Wednesday, March 4, 2015

Queen of Fashion: What Marie Antoinette Wore to the Revolution by Caroline Weber

Posted by Rebecca Brendel


Reviewed by: Becky Brendel

What I Read: Queen of Fashion: What Marie Antoinette Wore to the Revolution by Caroline Weber

Find It @YCLD: Here!

What It's About: Part history of fashion and part biography, this book traces records of Marie Antoinette's clothing from her childhood in Austria up to her execution in the French Revolution. Although the ill-fated Queen of France is usually remembered as a spendthrift, frivolous woman, Weber argues that Marie Antoinette attempted to carve out a sphere of power for herself by setting fashion trends - even inspiring those who sought her downfall.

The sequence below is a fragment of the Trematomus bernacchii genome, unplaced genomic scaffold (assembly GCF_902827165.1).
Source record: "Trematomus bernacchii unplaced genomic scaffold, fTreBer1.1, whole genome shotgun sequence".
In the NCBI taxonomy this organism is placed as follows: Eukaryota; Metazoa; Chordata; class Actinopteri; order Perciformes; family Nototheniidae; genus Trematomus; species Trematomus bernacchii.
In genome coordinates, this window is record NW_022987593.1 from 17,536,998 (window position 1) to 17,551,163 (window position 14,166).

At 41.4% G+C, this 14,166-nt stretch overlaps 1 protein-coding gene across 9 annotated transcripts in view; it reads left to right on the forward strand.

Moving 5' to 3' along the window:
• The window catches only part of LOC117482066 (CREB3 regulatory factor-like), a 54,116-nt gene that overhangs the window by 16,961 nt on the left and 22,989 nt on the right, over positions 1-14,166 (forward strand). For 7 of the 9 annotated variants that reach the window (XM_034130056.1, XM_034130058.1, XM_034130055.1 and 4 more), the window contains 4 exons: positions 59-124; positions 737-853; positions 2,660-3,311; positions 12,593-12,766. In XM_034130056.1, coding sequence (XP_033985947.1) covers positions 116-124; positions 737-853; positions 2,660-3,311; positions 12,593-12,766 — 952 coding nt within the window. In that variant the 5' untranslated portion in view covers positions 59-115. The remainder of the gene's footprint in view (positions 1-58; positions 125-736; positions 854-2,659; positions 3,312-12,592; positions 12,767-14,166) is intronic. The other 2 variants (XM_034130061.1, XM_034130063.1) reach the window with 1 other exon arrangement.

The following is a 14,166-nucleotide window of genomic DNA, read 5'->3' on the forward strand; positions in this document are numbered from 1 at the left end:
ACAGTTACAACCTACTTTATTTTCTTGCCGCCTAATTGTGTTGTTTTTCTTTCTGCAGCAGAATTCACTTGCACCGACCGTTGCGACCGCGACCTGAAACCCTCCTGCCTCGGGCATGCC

What I Thought:  This book started heavy-handed but quickly fascinated me. Weber's attempts to "prove" her unprovable thesis - we can't know for certain what a historical figure had thought or intended - sometimes seem far-fetched, yet she's also an excellent storyteller, with both an eye for detail and the ability to weave those details into a story without veering off on tangents. She also includes plenty of historical context, immersing the reader in a society where the clothes really did make the man (or woman, as the case may be). This book is highly recommended to anyone who likes clothes, is interested in new approaches to familiar history, or just wants to see a picture of a woman wearing a miniature ship on her head.

Readalikes: The Warrior Queens by Antonia Fraser, for more history from a woman's perspective; Madame Tussaud by Michelle Moran, for this same period (and focus) retold as a novel.

Or look this book up on NoveList!

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